“At the end of the last ice age, only some 12-18000 years ago, the tropics were covered by seasonal savannah grasslands, cooler and much drier than now. There were no rain forests in the Malay Peninsula and much of Amazonia, and, despite the increasing human development of forested space, there are still more rain forests persisting than existed then.
As in Europe and North America, the forests came and went as climate changed; there is no Clementsian “long period of control” under one climate. Beneath many rain forests, there are sheets of ash, a testimony in the soil to past fires and non-forested landscapes.
The whole farrago of scientific gobbledegook becomes painfully obvious in the control myths of the rain forest as ‘the lungs of the world* and as ‘the carbon sinks of the Earth*. What do lungs do? Take a deep breath – they gulp in oxygen and give out carbon dioxide! If the rain forests are indeed ‘the lungs of the world’, they should surely be cut down as quickly as possible! In reality, some do precisely this because of their heavy decomposition systems while, if you truly want trees to take up carbon, you require newly-planted, young vigorous plantations.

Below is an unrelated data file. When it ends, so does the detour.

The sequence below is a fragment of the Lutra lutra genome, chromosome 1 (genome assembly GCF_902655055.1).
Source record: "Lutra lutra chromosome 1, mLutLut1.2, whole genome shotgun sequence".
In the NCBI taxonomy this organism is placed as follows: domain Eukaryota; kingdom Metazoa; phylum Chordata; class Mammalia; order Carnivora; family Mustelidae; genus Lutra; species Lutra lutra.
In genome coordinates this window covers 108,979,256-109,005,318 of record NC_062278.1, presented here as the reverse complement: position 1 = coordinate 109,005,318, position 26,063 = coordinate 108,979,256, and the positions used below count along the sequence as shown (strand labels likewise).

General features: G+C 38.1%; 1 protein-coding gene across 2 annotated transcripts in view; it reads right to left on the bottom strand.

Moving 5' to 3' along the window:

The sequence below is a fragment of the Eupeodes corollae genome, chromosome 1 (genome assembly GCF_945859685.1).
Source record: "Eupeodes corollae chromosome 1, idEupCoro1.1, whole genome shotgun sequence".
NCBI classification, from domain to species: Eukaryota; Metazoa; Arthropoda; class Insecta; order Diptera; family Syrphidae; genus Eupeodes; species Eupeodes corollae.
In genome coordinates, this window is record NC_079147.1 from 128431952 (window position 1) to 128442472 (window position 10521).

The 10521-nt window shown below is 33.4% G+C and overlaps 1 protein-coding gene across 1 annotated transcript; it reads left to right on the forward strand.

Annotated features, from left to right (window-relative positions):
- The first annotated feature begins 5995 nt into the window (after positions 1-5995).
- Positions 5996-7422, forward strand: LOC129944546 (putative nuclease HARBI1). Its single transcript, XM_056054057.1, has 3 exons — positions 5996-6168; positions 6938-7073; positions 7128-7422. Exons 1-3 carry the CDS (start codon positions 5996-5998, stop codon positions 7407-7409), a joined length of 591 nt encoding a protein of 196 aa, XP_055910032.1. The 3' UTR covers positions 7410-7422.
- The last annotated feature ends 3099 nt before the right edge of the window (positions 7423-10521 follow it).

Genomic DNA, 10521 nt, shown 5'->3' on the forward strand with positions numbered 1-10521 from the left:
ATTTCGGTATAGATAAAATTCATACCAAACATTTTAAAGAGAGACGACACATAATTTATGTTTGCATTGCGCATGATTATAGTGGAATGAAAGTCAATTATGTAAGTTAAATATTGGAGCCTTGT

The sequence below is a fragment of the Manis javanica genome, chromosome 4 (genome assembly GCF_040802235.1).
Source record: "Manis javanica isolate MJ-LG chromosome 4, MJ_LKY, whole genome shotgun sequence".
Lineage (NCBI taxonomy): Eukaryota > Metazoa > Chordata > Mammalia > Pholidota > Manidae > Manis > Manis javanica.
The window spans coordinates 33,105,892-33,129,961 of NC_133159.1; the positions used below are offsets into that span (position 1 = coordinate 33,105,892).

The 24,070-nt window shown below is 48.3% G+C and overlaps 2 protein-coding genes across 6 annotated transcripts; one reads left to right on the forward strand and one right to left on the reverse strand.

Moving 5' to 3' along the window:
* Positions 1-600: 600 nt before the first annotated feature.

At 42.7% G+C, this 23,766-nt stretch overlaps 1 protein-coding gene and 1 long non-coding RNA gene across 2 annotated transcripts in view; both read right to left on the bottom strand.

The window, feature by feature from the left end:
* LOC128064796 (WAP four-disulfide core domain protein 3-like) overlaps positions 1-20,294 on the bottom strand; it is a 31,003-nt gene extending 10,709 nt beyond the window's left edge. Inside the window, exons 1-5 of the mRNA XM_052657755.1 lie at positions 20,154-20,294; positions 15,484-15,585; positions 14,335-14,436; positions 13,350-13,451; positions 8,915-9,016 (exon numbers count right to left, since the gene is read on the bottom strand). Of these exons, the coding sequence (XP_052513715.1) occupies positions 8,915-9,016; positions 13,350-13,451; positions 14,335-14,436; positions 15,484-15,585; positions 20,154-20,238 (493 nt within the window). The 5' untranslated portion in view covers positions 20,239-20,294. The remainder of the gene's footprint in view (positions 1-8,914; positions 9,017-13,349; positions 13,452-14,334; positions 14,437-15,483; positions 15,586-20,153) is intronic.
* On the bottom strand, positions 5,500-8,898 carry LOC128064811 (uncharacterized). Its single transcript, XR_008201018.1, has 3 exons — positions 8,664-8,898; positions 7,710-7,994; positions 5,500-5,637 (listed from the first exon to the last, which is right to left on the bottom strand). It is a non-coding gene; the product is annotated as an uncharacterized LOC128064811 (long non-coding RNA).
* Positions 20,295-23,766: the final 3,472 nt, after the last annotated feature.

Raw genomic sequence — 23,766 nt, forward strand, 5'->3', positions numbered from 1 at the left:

The myth is exposed. Rain forests are quite unessential for maintaining the so-called ecological balance of the Earth. Compared with the oceans, the trees are ‘noise’ in the system. We no more need them than we did the forests of Europe, largely cleared by the 17th Century, or Thoreau’s woods in New England.”

Reply to  Richard Wakefield
May 4, 2016 7:22 am

And, it seems to be showing yet another example of First Temperatures Rise, and then CO2 Goes Up.

Paul Westhaver
April 29, 2016 5:56 am

Now the rain forest is a net carbon emitter.
“Because of their vast potential to store and release carbon, tropical ecosystems play a major role in regulating the Earth’s climate. If climate change causes tropical forests to emitlarge amounts of CO2″
I wonder how Bruce Coburn will take the bad news?:
Maybe we need MORE LOGGING?

Winnipeg boy
Reply to  Paul Westhaver
April 29, 2016 10:06 am

Gary Kerkin